The Agony and the Ecstasy: The German Novel and Novella|
Spring 2019 not offered
GELT 260, COL 273|
Starting with Goethe in the 18th century, German, Austrian, and Swiss authors have made major contributions to the literary genre of the novel and the sub-genre of the novella, typically shorter than a novel and restricted to one plot line. German prose works often grapple with profound philosophical questions, particularly those that bear on the meaning of life, the relation of the individual to society and to other individuals, the character of justice, definitions of ethics and morality, the nature and calling of the artist, and the tension between thought and emotion. In this course we will read, in English translation, longer or shorter works by some of the most significant and enduring authors writing in German between the 18th and 21st centuries. Particular attention will be paid to the portrayal of social and political issues, to narrative strategies and style, and to thematic continuities in the cultures of the German-speaking regions. We will also consider the challenges of translating fiction from one language and culture to another. Several films based on works read in the course will be viewed and analyzed. Ample opportunities will be provided for writing, in both expository and creative veins, and receiving detailed feedback.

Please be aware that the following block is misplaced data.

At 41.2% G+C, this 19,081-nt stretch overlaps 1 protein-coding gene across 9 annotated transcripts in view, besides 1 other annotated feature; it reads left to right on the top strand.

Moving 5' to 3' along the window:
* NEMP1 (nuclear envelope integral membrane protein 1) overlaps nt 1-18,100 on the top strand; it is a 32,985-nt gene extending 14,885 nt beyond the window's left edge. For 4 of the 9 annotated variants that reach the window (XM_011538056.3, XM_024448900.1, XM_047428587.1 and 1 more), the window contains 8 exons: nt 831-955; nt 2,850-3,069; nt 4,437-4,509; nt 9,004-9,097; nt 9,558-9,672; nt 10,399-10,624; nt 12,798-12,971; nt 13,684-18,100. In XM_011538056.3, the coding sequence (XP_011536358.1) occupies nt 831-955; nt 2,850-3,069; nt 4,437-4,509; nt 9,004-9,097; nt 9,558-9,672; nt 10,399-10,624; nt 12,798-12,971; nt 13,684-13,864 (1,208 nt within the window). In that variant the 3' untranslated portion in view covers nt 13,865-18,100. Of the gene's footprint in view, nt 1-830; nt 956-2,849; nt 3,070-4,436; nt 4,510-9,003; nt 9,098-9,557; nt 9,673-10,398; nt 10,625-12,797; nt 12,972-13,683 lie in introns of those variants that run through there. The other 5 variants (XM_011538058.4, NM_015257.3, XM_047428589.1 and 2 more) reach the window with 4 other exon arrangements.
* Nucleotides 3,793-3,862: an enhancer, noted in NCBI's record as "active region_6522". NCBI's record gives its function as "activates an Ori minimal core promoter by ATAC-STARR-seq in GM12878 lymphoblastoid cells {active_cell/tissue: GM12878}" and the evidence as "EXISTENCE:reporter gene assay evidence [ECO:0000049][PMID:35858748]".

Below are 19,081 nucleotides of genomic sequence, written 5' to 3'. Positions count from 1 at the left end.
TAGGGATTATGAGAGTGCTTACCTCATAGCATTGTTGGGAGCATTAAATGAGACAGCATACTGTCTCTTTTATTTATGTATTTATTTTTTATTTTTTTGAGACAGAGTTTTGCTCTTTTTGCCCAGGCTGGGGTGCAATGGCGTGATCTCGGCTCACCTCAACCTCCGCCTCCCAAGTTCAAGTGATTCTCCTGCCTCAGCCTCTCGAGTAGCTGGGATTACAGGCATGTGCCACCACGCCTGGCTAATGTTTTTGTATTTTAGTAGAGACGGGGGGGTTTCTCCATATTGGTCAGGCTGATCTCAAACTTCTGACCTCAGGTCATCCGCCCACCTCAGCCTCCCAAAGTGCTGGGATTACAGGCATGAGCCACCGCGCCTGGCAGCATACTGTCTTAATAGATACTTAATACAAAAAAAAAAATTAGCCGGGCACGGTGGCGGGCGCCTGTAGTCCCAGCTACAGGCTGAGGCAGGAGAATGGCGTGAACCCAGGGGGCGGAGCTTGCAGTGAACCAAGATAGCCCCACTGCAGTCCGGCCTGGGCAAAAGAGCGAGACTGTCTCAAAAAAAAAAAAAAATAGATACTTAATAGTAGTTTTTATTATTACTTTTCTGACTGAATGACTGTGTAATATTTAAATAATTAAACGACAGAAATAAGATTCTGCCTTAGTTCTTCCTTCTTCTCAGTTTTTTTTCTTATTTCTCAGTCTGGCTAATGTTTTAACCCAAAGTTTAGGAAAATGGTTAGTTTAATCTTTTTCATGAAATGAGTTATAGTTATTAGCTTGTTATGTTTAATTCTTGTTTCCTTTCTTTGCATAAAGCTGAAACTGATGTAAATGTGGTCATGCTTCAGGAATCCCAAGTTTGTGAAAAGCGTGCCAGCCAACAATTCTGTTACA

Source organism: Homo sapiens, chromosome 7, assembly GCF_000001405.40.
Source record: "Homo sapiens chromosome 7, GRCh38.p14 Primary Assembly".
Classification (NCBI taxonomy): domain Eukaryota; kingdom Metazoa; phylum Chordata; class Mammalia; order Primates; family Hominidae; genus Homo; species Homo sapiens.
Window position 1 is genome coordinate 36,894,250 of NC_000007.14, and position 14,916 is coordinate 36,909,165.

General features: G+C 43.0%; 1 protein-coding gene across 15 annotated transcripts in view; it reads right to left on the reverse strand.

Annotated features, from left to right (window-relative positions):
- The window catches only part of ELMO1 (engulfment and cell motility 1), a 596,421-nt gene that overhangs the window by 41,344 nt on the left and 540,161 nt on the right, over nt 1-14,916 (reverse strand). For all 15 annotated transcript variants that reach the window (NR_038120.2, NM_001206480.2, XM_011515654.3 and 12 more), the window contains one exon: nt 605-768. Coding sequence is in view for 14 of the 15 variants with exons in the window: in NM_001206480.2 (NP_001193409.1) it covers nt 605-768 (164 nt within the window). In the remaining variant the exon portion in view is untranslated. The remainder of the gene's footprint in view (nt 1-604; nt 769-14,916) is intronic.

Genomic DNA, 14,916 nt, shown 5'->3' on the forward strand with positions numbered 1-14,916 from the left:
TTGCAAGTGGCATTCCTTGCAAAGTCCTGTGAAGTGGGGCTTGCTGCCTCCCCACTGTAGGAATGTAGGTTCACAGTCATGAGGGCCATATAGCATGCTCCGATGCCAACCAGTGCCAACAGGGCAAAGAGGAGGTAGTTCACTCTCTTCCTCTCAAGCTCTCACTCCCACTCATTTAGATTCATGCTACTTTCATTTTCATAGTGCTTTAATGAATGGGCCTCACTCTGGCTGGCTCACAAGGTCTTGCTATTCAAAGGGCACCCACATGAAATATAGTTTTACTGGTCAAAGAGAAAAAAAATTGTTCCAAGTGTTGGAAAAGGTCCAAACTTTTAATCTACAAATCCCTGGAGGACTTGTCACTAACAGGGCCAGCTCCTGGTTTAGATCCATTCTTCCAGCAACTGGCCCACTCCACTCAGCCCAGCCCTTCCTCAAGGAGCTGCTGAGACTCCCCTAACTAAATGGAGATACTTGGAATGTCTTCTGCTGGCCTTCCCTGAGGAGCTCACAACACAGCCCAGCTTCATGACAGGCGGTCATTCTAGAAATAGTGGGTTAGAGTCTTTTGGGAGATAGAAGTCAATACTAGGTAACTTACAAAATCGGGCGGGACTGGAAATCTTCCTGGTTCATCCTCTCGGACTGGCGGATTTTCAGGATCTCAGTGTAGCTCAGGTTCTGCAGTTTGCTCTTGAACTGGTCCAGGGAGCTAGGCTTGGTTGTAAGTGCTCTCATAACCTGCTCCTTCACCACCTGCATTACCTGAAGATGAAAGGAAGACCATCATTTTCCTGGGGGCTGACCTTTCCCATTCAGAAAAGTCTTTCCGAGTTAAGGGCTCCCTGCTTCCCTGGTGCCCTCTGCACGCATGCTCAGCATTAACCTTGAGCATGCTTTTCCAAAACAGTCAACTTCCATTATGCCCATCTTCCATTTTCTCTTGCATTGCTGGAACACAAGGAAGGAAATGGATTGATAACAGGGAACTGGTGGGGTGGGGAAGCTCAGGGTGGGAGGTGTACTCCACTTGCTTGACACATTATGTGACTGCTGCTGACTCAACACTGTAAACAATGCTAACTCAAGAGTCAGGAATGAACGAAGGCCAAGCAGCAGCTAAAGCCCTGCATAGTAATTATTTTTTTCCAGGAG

||Gen Ed Area Dept:
|Course Format: Lecture / Discussion||Grading Mode: Student Option|
||Fulfills a Major Requirement for: None
Johann Wolfgang von Goethe, THE SORROWS OF YOUNG WERTHER
Theodor Fontane, EFFI BRIEST
Thomas Mann, DEATH IN VENICE
Franz Kafka, METAMORPHOSIS
Hermann Hesse, STEPPENWOLF
Robert Musil, THE CONFUSIONS OF YOUNG TÖRLESS
Stefan Zweig, THE POST-OFFICE GIRL
Max Frisch, HOMO FABER
Heinrich Böll, THE LOST HONOR OF KATHARINA BLUM
Peter Handke, A SORROW BEYOND DREAMS
Günter Grass, CRABWALK
Jenny Erpenbeck, THE END OF DAYS
|Examination and Assignments: |
Response papers, short papers and rewrites, final project
|Additional Requirements and/or Comments: |
Regular attendance and participation in class discussion required.
Students who wish to read some of the works in the original German are strongly encouraged to do so.